The new law modified rent overcharge rules in tenants’ favor as a result of the 2019 law. This legislation expanded the statute of limitations for recovery of a rent overcharge to six years (from four). Before the law, there was a 4-year limit for filing a complaint. As a consequence, it was previously permitted for landlords to dispose of rent records older than four years. The law carved out some limited exceptions to these limitations. In the 2019 law, there is currently no limitation on the look-back period. The 2019 law also increased a landlord’s exposure to treble damages for a rent overcharge to six years from two before. Additionally, the legislation removed the ability for owners to avoid treble damages if they voluntarily return the amount of the rent overcharge before a court makes a decision.
The 2019 law limits the “owner use” provision to the use of a single rent-regulated unit by the owner or their family as their primary residence. The landlord must prove an “immediate and compelling” necessity instead of just “good faith” standard employed before the 2019 law. The new law also restricts eligibility of the owner use except if its tenant is over 62 years old, is disabled, or has occupied the apartment for at least 15 years. Besides, the 2019 law provides tenants with a cause of action if they get evicted because the landlord makes a fraudulent claim. In the 2019 law, combining or splitting apartments to obtain a “first rent” is still possible. Also, a “substantial building rehabilitation” will always take it out of stabilization.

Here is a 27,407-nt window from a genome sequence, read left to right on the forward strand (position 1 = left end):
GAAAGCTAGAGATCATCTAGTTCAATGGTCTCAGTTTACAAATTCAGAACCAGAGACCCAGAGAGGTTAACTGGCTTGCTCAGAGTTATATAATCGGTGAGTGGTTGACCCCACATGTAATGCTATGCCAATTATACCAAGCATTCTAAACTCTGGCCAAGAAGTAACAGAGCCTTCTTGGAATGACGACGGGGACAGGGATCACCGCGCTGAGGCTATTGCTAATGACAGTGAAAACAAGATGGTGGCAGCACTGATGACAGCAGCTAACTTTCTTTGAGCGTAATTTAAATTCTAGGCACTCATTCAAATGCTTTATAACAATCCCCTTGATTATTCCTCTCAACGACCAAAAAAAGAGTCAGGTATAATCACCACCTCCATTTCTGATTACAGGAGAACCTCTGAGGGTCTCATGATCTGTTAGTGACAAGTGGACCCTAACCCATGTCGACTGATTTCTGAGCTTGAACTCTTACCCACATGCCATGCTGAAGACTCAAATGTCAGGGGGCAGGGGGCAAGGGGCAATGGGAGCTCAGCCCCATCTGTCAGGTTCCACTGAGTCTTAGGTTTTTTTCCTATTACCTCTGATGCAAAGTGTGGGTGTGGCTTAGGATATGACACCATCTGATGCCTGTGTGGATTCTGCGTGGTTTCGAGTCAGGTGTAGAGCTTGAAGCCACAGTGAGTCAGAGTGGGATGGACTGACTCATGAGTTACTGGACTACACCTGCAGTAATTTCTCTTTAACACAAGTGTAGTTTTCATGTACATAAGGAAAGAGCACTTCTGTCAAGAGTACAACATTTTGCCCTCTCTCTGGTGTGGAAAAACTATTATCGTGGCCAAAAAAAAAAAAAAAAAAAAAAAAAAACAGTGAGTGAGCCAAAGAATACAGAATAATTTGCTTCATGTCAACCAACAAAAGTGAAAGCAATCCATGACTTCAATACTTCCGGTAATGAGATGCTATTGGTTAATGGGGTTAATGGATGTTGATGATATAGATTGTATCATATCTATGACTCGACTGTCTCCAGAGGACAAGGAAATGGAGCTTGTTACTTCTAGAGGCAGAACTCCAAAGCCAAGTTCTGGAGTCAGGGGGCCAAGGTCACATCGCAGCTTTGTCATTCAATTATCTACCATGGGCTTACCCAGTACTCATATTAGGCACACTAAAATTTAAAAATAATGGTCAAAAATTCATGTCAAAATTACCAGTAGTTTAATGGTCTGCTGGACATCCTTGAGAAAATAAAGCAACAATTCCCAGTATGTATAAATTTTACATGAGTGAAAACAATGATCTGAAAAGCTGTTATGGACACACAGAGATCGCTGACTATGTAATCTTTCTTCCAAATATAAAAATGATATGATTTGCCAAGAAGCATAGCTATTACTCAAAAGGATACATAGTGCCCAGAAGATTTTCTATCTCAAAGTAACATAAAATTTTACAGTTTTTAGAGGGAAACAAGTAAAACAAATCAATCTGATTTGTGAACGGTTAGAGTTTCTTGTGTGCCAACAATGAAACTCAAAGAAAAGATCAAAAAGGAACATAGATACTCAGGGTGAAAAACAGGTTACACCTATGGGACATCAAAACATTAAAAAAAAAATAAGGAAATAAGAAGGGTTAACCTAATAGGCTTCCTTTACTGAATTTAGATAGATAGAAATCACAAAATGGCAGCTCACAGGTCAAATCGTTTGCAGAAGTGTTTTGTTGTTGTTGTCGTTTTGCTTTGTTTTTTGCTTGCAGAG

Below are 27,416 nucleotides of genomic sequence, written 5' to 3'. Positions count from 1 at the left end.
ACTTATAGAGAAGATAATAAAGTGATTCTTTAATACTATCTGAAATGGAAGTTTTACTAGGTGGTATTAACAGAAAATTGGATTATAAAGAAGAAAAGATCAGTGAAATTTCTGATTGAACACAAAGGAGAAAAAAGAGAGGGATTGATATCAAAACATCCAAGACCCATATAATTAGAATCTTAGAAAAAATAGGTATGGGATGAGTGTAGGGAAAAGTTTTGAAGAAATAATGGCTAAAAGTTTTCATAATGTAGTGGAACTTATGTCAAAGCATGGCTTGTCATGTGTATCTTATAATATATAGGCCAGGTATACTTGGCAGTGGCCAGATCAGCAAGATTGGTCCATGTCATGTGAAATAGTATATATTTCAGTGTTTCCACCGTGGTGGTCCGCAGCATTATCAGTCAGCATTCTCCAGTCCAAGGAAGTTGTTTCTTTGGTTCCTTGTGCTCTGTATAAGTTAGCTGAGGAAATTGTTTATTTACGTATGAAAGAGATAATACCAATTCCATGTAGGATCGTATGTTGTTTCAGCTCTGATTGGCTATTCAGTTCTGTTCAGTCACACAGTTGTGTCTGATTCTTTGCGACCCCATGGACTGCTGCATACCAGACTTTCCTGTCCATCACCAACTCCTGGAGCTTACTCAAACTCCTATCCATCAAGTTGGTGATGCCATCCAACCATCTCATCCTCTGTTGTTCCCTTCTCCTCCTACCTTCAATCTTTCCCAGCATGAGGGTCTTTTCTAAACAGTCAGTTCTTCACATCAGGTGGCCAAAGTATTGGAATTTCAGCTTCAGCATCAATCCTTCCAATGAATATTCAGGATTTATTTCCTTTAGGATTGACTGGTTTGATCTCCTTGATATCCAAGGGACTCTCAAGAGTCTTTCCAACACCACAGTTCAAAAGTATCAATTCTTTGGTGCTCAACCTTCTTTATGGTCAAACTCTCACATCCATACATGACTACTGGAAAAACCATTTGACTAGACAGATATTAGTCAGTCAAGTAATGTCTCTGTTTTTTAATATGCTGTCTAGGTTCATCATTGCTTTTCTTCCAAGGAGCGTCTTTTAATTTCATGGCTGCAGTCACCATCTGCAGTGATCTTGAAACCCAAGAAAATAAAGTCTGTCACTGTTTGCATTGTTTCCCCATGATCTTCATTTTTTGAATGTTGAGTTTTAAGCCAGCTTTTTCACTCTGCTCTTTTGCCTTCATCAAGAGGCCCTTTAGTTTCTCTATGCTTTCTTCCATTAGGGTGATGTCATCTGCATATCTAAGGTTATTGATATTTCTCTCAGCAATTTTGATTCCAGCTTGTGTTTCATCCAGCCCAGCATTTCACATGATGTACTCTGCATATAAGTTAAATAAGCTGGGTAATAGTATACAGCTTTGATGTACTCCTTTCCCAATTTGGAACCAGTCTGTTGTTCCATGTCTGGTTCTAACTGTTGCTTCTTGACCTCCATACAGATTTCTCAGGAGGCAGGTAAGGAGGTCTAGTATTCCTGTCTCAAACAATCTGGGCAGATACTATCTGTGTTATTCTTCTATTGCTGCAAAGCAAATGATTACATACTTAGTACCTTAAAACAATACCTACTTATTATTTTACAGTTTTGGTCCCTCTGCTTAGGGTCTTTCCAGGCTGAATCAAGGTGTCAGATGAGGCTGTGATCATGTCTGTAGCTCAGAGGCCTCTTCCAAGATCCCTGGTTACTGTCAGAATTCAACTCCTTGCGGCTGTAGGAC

The law made several modifications to the real property for regulated and standard apartments. They include notice requirements for non-renewal, rent increases above 5%, apartment re-letting, security deposits, and application fees.
The law strengthened the retaliatory eviction provision for all apartments in NYC. The new law prohibits retaliatory eviction by a landlord against a tenant who makes a good faith complaint to them.
The landlord now has a year to prove that eviction is not retaliation was (vs. six months before). The new law also broadens the scope to include complaints made by tenants directly to landlords, whereas under previous legislation, only authorities could make the allegations.
The 2019 law increases the notice requirements for a non-renewal of a lease or a rent increase over 5% to 30 days notice for rentals under a year), 60 days (between one and two years), and 90 days (2 years or more). Before the legislation, landlords of unregulated units did not have to send out any notice of non-renewal.